25/10/2016 5:36 AM AEDT | Updated 25/10/2016 5:36 AM AEDT

Sexual Harassment Is Far More Prevalent Than You Think

In the street, at work, while partying, at home...

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Is there a woman alive who has not been sexually harassed? This is not a rhetorical question.

Recent allegations by women that Donald Trump sexually harassed them follow a common pattern -- one woman breaks the silence about a man's violence, or one woman's accusation is finally acknowledged, and then many more women share their experience of his violence. The mirror question -- how many women have been sexually harassed, and how many men have harassed each individual woman -- rarely gets asked in our public debates.

Women know how ubiquitous sexual harassment is; in the street, at work, while partying, at home. Last year, The Australia Institute found that three quarters of the women they surveyed had experienced street harassment in their lifetime, 37 percent in the past year. Sixty five percent had been physically harassed, bringing the allegations against Trump to mind, and 42 percent had been groped, grabbed or touched sexually in the street by a stranger. A third were 15 years old when they were first harassed in the street. The study didn't cover harassment in other settings -- at school, at work, at home.

Young women are most intensively harassed. Indigenous women and immigrant women cop sexual harassment intensified with racism; women with disabilities have their disabilities used against them; a similar cocktail of hate is forced down the throats of working-class women and lesbians. This doubled-barrelled violence is as invisibilised as it is prevalent.

Like most women I know, I remember countless examples of sexual harassment, my own and those other women and girls have told me, from Australia and overseas, recently and decades ago.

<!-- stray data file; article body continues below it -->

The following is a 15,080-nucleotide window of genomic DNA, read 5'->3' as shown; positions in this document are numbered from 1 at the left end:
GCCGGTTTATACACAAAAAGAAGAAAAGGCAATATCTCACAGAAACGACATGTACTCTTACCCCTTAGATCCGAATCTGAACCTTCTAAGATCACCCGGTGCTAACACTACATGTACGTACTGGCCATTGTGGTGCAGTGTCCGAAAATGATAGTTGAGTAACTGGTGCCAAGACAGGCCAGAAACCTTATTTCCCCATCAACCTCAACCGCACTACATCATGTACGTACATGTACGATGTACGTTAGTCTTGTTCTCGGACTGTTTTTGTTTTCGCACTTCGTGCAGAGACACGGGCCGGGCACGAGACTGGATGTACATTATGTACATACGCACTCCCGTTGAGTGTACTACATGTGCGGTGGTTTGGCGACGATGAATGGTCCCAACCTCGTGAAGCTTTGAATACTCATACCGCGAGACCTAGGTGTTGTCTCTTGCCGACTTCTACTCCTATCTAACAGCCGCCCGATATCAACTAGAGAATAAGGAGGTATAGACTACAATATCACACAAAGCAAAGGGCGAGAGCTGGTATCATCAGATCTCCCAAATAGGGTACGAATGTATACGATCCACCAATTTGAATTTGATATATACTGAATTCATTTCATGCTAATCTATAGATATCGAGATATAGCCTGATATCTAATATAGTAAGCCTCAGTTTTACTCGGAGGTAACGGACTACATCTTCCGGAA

Here are some: having a man sit next you in a movie theatre and masturbate; unnumbered men displaying their erect penis, outside your school, on the banks of the Yarra, at the station; countless men touching your legs, breasts, bottom in crowded trains, trams, buses, at gigs, at school, anywhere; strangers online sending messages saying 'your eyes are lovely', 'you're beautiful', 'why aren't you responding to my messages', 'answer me'; stopping going to local events because a community leader had shoved his tongue in your mouth and tried to kiss you.

Examples unforgettable because of who the man was: the community leader chasing your foot across the floor under the table while he smiled benignly and talked about human rights; an informal mentor who fondled your thigh, hours after his first child was born; a family friend who harassed you as a teenager shortly after the death of your father.

These are just some of the stories other women have told me or happened to me, without having to dig very deep into my memories. Of course men and boys are also targetted by other boys and men, bullied and terrorised. The difference is that women and girls are targetted simply because being female makes them prey.

On the weekend, I posed the question on my Facebook page: is there a woman alive who hasn't been sexually harassed? One after one, sorrowfully, angrily, matter-of-factly, scores of women, and many men, said no. In response, a handful of men raised their fear that they would be accused of sexually harassing a woman, perhaps by saying hello to her. There was a question about accidentally sexually harassing women. Some were legitimate questions by men thinking through the roles men and boys have been rewarded or punished into taking on.